Like Atticus Finch, our protagonist Hunter Gamble leads the way in protecting the rights of these newly recognized races, The Arcane. Hunter takes on the legal struggle for The Arcane with that wonderful and passionate “brand new lawyer attitude”. Breaking away from his father’s old school law firm and striking out for the little man (or zombie in this case). Even with Hunter’s self-righteousness a little unnerving at times, made the the tale and character even more believable for me.
Within the world Hunter lives the
supernatural the Arcane (it is considered a racial slur to call them supernaturals and Hunter continually reminds us of this with inner and outer dialogue throughout the book) are persecuted and the struggle to set precident within the legal system is being fought locally; within the high schools (as one of his clients finds out), in the judicial system (as Sam the undead client finds out with a prejudiced but ethical judge) and all the way to the congressional level. Atticus for the Undead a is a reflection and statement of what many face today and not just a hell of a lot of fun to read.
I fell in love with the characters, they were well developed and rounded out. By the end of it I was frustrated, heartbroken and left wanting more from Hunter and the world of the Arcanes. It just ENDED with a horrific shock, drizzling out weakly and is the reason behind my 4 out of 5 stars. The book was strong and kept you going from page to turned page RIGHT till it ended with this fizzle. It was sad, which is ok, but disappointingly sad. Though the addition of the brainstormed titles for the book was hilarious. It still left me wanting to read more about Hunter and his trials and tribulations with the Arcane. I will be buying the next one. John is a great new emerging Indie Author. Over all this story is great and taking a original strike at a much played at plot.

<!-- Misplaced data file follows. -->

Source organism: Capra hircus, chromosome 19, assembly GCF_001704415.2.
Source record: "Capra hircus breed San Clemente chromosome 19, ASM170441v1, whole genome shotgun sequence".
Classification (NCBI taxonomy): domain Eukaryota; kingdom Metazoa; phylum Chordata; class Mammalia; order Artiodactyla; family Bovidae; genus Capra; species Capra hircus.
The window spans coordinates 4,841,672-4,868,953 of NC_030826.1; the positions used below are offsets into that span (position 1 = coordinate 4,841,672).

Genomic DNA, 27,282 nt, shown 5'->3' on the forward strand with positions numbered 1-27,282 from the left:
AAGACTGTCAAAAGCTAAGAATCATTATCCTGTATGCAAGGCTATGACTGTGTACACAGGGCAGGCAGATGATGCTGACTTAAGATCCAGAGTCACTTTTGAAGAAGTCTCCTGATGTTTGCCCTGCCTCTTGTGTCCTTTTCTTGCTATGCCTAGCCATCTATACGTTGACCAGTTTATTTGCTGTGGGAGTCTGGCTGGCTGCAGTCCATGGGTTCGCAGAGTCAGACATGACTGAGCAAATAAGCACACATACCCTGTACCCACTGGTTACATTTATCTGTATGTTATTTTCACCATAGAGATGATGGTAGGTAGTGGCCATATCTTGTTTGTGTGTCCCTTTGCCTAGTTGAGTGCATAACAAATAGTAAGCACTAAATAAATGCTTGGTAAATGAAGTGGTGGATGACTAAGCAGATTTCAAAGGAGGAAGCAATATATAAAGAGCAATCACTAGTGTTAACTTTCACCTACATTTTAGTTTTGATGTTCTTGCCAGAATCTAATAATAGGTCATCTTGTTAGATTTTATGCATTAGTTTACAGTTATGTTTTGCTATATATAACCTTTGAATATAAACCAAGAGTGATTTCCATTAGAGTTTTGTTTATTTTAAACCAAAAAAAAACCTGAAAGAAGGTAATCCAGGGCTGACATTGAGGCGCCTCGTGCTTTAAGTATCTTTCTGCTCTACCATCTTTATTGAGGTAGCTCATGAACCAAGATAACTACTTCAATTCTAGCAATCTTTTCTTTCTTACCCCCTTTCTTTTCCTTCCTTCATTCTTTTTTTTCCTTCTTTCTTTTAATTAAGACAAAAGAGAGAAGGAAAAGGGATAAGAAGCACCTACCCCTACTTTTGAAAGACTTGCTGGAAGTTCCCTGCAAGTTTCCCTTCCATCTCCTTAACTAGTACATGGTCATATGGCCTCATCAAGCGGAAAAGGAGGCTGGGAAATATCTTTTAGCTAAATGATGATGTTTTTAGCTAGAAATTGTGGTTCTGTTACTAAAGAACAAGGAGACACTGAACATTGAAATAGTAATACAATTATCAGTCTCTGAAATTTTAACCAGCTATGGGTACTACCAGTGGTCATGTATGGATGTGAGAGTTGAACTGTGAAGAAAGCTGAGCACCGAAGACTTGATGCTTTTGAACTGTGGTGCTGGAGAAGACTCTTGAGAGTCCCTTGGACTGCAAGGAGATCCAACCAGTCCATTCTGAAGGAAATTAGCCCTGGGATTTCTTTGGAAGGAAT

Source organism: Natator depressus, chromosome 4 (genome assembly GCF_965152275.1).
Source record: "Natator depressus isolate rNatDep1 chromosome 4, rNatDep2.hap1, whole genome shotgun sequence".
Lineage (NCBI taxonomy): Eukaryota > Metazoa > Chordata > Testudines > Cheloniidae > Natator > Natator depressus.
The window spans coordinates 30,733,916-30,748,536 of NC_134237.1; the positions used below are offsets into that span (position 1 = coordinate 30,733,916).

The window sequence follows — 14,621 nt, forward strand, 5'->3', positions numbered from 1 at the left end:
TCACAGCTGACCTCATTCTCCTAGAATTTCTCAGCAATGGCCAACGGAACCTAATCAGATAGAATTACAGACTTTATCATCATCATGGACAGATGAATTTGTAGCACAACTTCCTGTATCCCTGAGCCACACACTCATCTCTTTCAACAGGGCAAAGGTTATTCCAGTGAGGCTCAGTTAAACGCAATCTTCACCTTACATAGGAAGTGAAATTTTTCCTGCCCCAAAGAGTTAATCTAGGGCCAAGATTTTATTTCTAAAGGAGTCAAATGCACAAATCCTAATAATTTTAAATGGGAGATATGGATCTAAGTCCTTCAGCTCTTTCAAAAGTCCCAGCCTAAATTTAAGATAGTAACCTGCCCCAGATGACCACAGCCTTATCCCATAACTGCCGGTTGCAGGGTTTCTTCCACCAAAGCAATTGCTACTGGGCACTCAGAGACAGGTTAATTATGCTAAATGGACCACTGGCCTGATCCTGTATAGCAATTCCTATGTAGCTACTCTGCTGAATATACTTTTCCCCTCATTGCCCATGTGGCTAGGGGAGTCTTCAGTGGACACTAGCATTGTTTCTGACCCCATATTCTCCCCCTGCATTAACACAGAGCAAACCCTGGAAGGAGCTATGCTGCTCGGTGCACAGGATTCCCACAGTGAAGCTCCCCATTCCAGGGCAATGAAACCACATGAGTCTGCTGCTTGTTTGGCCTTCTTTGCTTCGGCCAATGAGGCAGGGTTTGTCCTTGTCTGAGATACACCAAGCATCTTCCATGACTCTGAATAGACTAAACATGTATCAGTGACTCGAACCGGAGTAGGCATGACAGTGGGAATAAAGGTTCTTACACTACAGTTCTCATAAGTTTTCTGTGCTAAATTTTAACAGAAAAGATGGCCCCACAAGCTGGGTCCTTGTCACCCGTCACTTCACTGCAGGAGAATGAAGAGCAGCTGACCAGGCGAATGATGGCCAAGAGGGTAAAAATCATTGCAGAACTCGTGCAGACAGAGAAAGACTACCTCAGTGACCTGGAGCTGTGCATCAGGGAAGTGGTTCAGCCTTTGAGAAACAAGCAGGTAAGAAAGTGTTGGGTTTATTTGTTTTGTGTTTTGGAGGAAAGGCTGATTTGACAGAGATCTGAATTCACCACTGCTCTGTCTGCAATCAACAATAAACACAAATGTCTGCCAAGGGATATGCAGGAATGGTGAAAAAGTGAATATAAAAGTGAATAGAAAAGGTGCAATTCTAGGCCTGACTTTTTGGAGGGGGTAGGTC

I think my father is going to get a kick out of it and have made sure that when he turns on his Kindle tomorrow he finds a present from me! (Every lawyer knows how to laugh at themselves). I would recommend this to anyone who enjoys paranormal crime, humor and parody, to those that like Law and Order marathons and that CSI humor.
About the Author
“I am a long, tall Texan (very, very tall) born and raised in Fort Worth, Texas. Educated at Grinnell College in the great state of Iowa, I consider Iowa my second home state, and keep on good terms with both by eating barbecue AND corn. When I’m not watching way too much sci-fi/fantasy TV or reading similar books (or working, obviously), you can usually find me reading the news or playing video games. I currently live in Austin, Texas, where I work as a lawyer and author.
Everything I really need to know about storytelling, I learned from Joss Whedon (who influences my work), but I’m also a huge fan of suspense thrillers (which also influence my work), musicals (which, if I could write a musical novel, I’d be all over that), and parentheses (of which there are way too many in this bio).
Be sure to check out his new novel, The Void, as well as the first in the book & debut novel, Weaver, and my short story, The Antlerbury Tales.
Find John at Amazon where you can check out his other works mentioned above.
- 365 / 36: Guest Blogger John Abramowitz(stephenormsby.wordpress.com)
- Top Ten Reasons Why YOU Want To Read “Atticus for the Undead” (onthebird.blogspot.com)
- The Importance of Multiple Viewpoints (Also Of Being Earnest) (onthebird.blogspot.com)
- A Treat For The Fans (onthebird.blogspot.com)